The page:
Unusual tanks of Russia and the USSR. Tank TG 1931 g

In the USSR at the end of the 20 of the last century, tank building was not fully developed. The basis of the armored troops of the Red Army were the machines manufactured under license from the basis of imported samples of light tanks. The leadership of the country, understanding the urgent need to manufacture their own domestic-made machines, in every way contributed to the promotion of various projects of Soviet engineers and designers. Every year, the UMM RKKA’s commission considered dozens of projects and made decisions on allocating huge funds for their development. One of the important areas of domestic tank building was the creation of medium tanks capable of accompanying infantry both in a deep offensive and in breaking through the fortified lines of defense of the enemy. The lack of experience of Soviet engineers to create this type of machines led to the failure of several such projects, and it was decided to invite and connect to the creation of new models of foreign experts. So in the USSR was invited German engineer Edward Grote (Edward Grote). Once in the Soviet Union in March 1930, E. Grote, together with a group of German technicians and engineers, began work in April on his new project for an average maneuverable tank TG or Tank Grote.

Unusual tanks of Russia and the USSR. Tank TG 1931 g



The TG project was developed in a specially created KB ABO-5 plant "Bolshevik". According to E. Grote, according to the technical assignment, this should be a highly maneuverable, well-armed and protected by a 18-30-mm anti-rifled armor tank weighing no more than 20 tons, capable of moving at a speed of at least 35 km per hour. In April, the 1931 of the year, a prototype of the machine was built and in July it was submitted to tests that lasted more than two months. Having shown good results of speed, 34 km per hour, high maneuverability and throughput, the Grote tank, thanks to the reverse mechanism and six-speed gearbox, was able to move back and forth with the same speed. The shielded chassis of the machine consisted of five rubber-coated rollers of large diameter, equipped with an individual coil spring and a brake mechanism. Six supporting rollers, guide and rear (with installed drive wheel gear) on board. Tracked tracks were manufactured by hot stamping and had a high durability resource. In the stern of the armored hull was placed V-shaped 12-cylinder aircraft engine M-6 carburetor type power 305 hp The armored hull of the vehicle was fully welded, size: length 7,5 m, width 3,1 m, height 2,84 m, made of rolled armor plates with inclined mounting, armor was: forehead - 44 mm, board - 24 mm, feed - 20mm.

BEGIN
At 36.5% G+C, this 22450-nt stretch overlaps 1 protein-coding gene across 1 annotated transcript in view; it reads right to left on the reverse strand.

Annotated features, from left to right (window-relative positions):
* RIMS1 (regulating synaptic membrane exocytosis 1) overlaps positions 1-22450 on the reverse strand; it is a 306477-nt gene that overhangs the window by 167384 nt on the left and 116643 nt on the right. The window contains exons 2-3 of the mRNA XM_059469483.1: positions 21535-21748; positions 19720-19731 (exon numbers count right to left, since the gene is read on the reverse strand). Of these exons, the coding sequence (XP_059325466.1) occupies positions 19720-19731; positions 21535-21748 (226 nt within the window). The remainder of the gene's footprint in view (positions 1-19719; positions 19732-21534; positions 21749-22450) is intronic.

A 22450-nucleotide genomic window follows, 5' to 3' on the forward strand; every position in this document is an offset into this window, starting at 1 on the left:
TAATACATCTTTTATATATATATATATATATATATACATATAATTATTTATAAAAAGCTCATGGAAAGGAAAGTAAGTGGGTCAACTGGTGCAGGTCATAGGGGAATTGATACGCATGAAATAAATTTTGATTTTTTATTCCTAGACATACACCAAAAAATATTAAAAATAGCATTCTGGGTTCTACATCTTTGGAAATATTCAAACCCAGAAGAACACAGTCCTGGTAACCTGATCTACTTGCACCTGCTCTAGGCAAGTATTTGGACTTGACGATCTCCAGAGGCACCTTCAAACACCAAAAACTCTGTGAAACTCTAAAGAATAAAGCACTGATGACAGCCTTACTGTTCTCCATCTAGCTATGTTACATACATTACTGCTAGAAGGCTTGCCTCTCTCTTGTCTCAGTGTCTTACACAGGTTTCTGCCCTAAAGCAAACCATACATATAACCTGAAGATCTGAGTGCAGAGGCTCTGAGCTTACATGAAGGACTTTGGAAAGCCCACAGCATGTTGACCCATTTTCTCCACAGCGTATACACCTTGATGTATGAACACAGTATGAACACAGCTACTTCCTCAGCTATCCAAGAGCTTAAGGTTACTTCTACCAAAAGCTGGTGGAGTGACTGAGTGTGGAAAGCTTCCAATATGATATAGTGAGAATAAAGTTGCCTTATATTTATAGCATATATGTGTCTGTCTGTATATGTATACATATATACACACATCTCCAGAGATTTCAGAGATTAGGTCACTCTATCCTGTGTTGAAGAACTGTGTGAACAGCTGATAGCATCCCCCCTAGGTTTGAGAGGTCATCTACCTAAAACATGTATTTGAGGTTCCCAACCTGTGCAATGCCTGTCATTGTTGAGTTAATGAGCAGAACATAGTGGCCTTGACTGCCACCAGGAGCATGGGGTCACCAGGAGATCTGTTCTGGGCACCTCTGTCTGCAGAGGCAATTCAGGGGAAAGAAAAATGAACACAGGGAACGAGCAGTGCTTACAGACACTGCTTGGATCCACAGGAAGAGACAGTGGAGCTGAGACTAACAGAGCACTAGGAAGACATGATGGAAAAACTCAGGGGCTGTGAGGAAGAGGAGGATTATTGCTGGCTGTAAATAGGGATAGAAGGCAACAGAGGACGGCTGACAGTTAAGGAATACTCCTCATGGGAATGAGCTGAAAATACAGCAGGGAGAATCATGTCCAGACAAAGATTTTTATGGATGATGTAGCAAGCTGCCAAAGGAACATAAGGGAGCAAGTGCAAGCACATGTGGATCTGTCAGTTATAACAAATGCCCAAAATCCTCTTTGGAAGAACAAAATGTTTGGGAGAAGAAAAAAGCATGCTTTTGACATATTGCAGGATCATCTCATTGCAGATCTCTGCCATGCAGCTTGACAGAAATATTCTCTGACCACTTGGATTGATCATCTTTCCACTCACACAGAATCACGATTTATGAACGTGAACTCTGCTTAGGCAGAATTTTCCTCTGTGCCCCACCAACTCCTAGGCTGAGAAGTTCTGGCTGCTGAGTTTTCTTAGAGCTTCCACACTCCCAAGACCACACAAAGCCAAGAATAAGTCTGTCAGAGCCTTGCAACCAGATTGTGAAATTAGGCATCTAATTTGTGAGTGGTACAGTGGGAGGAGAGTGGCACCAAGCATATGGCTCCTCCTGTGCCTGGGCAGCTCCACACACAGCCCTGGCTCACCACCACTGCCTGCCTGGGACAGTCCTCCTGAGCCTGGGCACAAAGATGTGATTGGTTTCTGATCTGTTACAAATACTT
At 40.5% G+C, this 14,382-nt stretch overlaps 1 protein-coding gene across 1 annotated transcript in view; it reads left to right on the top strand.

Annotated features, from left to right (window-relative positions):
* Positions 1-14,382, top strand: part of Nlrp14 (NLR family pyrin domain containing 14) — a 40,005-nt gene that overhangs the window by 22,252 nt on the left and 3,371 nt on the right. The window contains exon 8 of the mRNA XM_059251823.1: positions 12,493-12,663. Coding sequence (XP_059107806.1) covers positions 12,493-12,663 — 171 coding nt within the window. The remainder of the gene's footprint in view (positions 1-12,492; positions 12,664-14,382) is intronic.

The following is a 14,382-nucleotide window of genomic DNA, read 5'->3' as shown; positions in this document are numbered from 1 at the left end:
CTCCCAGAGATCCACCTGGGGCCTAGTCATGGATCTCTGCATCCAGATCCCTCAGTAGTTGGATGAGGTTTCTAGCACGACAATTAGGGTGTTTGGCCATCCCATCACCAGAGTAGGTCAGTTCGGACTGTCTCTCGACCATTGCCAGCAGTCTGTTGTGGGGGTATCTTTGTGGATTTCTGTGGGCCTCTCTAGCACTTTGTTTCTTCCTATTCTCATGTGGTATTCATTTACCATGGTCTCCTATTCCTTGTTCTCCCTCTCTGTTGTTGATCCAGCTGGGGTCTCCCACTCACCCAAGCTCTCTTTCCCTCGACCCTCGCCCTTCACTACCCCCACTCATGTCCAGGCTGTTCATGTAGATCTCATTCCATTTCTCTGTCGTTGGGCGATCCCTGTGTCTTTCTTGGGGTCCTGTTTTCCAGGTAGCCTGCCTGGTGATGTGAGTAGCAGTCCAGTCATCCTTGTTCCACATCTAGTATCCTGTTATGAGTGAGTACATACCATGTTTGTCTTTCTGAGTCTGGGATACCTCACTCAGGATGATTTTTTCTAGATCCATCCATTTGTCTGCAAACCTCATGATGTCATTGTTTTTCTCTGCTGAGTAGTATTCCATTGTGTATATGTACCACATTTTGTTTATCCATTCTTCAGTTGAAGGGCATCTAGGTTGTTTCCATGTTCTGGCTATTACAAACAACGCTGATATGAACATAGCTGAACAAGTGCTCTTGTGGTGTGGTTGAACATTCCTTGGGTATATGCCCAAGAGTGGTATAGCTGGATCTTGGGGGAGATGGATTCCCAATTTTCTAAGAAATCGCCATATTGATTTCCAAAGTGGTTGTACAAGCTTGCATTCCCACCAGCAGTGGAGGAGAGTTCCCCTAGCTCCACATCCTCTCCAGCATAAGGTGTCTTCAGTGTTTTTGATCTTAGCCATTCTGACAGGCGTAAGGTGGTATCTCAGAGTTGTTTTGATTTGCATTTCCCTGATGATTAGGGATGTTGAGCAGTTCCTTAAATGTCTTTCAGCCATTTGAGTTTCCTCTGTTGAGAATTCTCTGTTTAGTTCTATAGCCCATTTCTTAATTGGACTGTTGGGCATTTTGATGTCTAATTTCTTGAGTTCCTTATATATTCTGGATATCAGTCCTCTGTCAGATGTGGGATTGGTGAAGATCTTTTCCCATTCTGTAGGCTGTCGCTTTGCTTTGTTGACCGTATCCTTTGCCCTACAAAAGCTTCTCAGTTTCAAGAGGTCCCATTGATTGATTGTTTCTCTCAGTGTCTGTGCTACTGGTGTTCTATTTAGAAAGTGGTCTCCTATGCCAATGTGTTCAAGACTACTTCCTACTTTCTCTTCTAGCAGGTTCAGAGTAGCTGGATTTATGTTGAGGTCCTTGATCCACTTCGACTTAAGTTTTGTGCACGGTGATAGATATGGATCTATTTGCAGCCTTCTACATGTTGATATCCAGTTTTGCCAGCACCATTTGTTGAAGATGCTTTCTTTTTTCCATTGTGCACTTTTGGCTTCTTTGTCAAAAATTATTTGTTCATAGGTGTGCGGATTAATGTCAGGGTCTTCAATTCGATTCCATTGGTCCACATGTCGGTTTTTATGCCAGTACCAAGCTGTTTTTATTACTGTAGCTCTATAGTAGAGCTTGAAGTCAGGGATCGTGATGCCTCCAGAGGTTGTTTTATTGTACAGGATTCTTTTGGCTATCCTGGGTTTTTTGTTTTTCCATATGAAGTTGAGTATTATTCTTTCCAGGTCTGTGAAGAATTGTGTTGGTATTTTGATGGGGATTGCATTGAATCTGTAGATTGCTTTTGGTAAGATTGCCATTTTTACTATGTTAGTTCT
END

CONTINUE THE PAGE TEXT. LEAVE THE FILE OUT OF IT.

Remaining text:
The armament deployment scheme was three-tiered, the first tier of armament consisted of two 7,62-mm tank guns DT-29, installed in ball bearings and housed in the onboard body armor plates. The second tier included an 76,2-mm joint design P.N. Syachentov and E. Grote and three 7,62-mm machine guns of the Maxim system, also installed in ball bearings and housed in a tall underbog box. The third tier - one 37-mm PS-1 gun mounted in a rotating turret, which had a large angle of vertical guidance, which allowed firing at air targets.

To monitor the progress of the battle, a commander's cupola was installed on the roof of the rotating turret, equipped with a tank periscope.


1931 year. TG on trial

In general, the car had a favorable impression on the members of the commission; however, a number of significant shortcomings were identified, one of which was a small space, the close position of the crew made it impossible to simultaneously fire cannons and machine guns. It was noted poor cooling of the engine, which led to its rapid overheating. The unfortunate location of the gearbox and side clutches made it difficult to access these nodes for repairs in the event of a breakdown. October 4 1931 was ordered to thoroughly examine and study the “Grotto tank” in depth. After examining the car carefully, the commission concluded: "Tank Grote considered an experimental model." However, not only the technical shortcomings of the machine were the reason for the refusal to adopt it and launch into the series. Among other things, the complexity of the design in the production affected, which made the car very expensive, its cost exceeded 1 500 000 rubles. Soon all the work on the TG project was discontinued, engineer E. Grote began to develop new projects for the creation of TG-4 and TG-5 heavy tanks. However, the experience gained by Soviet engineers and designers who worked together with German colleagues, was later successfully applied in the following projects.
Author:
Max Belyaev
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